(A)n epic poem by American writer Herman Melville, originally published in two volumes. Clarel is the longest poem in American literature, stretching to almost 18,000 lines (longer even than European classics such as the Iliad, Aeneid and Paradise Lost). As well as for its great length, Clarel is notable for being the major work of Melville's later years.
In an excerpt from the poem in the book I'm reading, this passage occurs:
He [the Dominican] turned and would have gone; but no,
New matter struck him: “Ere I go
Yet one word more; and bear with me;
Whatever your belief may be— If well ye wish to human kind,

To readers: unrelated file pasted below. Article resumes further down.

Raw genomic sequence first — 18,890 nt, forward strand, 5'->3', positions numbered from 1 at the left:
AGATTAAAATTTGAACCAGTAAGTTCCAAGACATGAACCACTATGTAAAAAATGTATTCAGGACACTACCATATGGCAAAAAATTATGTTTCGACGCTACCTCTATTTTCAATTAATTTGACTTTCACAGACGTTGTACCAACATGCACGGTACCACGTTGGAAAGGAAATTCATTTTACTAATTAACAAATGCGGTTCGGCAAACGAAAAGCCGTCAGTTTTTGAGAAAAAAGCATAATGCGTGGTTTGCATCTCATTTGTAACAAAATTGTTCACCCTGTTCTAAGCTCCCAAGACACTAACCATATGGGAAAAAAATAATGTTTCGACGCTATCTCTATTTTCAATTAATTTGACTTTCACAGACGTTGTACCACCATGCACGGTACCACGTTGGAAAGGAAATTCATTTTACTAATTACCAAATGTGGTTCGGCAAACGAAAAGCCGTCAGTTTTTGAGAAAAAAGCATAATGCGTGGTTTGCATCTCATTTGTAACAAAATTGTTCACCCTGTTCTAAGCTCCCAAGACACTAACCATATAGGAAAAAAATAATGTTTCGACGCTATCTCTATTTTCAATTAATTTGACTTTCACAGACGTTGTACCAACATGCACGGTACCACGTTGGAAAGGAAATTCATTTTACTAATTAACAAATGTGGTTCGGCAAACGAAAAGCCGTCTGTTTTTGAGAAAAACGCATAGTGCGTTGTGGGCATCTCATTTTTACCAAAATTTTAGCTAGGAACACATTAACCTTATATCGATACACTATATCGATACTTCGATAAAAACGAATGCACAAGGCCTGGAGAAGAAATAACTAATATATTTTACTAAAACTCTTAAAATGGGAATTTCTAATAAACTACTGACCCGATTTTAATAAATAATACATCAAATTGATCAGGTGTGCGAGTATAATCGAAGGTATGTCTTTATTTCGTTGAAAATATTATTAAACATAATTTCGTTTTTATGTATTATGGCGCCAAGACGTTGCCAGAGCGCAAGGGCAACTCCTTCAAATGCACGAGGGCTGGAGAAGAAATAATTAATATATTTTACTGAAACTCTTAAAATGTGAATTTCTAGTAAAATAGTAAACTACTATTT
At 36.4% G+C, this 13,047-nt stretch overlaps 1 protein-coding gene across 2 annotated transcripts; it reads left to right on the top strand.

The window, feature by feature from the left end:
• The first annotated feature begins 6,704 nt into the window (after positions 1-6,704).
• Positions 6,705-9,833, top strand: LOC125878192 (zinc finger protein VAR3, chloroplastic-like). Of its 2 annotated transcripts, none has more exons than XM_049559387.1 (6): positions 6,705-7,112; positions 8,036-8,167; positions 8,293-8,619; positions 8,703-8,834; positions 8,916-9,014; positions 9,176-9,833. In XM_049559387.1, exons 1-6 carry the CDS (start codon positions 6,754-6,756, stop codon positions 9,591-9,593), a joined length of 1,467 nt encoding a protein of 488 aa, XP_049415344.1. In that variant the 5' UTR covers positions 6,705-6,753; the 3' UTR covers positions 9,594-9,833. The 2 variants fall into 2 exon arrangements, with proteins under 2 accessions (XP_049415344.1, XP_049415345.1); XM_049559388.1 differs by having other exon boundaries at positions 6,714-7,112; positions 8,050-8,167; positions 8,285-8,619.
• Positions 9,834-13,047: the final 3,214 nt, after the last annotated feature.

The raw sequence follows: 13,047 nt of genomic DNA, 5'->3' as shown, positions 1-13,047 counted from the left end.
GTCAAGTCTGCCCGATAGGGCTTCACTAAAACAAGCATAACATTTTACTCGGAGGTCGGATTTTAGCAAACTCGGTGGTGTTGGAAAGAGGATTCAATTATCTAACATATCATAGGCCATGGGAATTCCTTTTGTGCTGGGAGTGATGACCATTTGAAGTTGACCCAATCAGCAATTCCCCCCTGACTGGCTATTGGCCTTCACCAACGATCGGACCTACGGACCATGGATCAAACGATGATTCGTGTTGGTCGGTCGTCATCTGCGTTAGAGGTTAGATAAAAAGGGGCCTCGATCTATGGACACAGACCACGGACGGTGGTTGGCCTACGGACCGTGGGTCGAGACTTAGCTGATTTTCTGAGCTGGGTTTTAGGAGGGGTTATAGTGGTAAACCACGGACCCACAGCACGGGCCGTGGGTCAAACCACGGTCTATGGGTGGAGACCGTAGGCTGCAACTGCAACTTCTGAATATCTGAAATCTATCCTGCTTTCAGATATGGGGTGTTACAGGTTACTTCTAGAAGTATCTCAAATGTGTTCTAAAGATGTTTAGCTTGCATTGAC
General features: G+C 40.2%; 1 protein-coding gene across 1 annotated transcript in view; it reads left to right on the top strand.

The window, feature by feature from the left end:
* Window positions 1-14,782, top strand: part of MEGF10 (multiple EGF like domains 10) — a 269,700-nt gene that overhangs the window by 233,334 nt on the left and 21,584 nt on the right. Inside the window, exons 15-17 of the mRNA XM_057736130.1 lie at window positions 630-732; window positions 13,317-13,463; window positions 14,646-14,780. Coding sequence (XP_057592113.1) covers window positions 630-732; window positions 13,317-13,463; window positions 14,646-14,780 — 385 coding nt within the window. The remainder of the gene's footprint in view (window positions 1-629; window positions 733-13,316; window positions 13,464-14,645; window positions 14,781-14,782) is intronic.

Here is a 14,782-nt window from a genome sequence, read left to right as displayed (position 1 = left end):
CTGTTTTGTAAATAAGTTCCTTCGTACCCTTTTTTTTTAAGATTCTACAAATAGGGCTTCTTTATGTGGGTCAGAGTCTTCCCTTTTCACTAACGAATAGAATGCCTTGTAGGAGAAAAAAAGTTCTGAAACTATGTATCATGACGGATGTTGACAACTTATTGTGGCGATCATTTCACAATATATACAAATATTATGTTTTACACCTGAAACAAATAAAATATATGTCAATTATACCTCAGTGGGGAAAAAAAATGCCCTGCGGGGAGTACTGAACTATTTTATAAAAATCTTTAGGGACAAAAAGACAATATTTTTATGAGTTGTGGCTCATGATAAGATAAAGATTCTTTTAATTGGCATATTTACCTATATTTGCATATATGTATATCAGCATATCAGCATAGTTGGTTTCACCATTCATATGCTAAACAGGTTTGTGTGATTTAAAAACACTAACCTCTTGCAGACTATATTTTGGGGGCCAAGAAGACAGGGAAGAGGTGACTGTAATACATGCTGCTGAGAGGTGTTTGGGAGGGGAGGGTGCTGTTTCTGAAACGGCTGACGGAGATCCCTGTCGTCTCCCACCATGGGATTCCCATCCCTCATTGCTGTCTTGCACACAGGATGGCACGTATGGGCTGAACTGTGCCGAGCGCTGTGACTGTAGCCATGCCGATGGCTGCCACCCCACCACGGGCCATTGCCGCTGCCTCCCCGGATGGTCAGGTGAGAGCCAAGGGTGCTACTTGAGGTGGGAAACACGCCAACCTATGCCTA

Be not so mad, unblest and blind
As, in such days as these, to try
To pull down Rome. If Rome could fall
’Twould not be Rome alone, but all Religion.
All with Rome have tie
Even the railers which deny,
All but the downright Anarchist,
Christ-hater, Red and Vitriolist.
Rome and the Atheist have gained:
These two shall fight it out— these two;
Protestantism being retained For base of operations sly
Melville got it, and he was a protestant!
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